This unaccustomed Saviour is presented to the reader in the beautiful subtlety of a first and last miracle. I remember attending a reading at the Whatley Congregational Church. Mark’s Gospel was memorized by the presenter from start to finish. He shared the Gospel as a story-teller would in one sitting. It added a new vibrancy to the text. Often, we read the Gospel, if we read the Bible at all, in segments that are separated by a day or days. In such a situation, the connections intended by the author may be lost. I believe there is a long-distance connection between one of Jesus’ first miracles and His last.
Still in the first chapter, Mark tells of Jesus’ cleansing of a leper. The stricken man kneels before Jesus begging. He pleads, “If you choose …” (1:40) Is this only a pious humility or is there more to these desperate words? We need to remember that a leper was judged ritually unclean. The disease was an affront to God and the godly. It was not only a physical ailment; it was a spiritual one. The leper was daring to ask the miracle-worker, the acknowledged man of God, to intervene and “make me clean.” (1:40) He must have feared that Jesus’ reaction could be harsh, that how dare a sinner such as he approach and ask for a miracle from God when he was kept a distance by the law of God.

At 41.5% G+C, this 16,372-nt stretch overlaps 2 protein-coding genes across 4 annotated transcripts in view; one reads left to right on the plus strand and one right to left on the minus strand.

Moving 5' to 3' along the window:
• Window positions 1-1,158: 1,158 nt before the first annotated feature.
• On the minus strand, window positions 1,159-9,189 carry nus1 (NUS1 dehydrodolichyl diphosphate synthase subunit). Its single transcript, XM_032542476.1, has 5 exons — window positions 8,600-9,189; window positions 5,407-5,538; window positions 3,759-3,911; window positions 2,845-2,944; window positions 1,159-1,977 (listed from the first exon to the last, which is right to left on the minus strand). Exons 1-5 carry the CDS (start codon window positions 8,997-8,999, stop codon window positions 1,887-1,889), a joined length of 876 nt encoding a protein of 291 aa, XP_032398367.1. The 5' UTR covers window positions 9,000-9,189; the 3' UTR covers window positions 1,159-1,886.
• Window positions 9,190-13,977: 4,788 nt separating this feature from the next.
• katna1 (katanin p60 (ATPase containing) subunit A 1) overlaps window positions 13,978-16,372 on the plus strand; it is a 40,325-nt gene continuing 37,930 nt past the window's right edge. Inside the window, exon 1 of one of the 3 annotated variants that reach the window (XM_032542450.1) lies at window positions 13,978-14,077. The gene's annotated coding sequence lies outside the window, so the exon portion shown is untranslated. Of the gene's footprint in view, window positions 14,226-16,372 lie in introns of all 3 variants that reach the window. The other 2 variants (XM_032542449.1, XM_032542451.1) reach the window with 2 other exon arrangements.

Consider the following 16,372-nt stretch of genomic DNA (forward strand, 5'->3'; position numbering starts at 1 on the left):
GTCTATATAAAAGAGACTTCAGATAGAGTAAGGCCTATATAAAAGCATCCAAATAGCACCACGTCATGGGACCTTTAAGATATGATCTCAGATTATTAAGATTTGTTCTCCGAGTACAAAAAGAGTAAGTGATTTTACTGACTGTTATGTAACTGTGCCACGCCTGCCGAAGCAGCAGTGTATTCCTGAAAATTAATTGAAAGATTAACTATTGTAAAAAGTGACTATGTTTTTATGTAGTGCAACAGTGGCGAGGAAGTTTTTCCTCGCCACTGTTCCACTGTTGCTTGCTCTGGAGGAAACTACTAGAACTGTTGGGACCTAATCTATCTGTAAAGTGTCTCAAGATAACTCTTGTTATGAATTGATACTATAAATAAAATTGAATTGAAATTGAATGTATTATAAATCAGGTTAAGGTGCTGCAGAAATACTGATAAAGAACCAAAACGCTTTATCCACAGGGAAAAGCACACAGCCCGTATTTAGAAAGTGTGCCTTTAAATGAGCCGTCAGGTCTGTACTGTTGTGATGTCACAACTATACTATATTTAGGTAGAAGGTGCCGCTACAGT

The traditional translation of Jesus’ response begins with the phrase: “Moved with pity (σπλαγχνισθείς).” (1:41) There is an alternate translation, however, that often appears as a footnote and it reads: “Moved with anger (όργισθείς).” Pity at first glance makes more sense and seems more in line with our expectations of Jesus, but I think there is merit and meaning to the alternative of anger. Jesus grew angry not at the man, the one suffering before Him with leprosy, the one who feared to approach Jesus and break the religious taboo of separation. Jesus was angered by a religious system that would teach and compel a child of God to be frightened of God in his or her most desperate moments. Jesus rejects this religious callousness of separation by dramatically touching the man, and in that touch God reaches out to him, as well. Jesus takes on Himself the ritual uncleanness of the leper. Jesus becomes at-one with him. I hear sincere compassion for the man and also a deep-felt sorrow because of the system when Jesus answers, “‘I do choose.’” (1:41)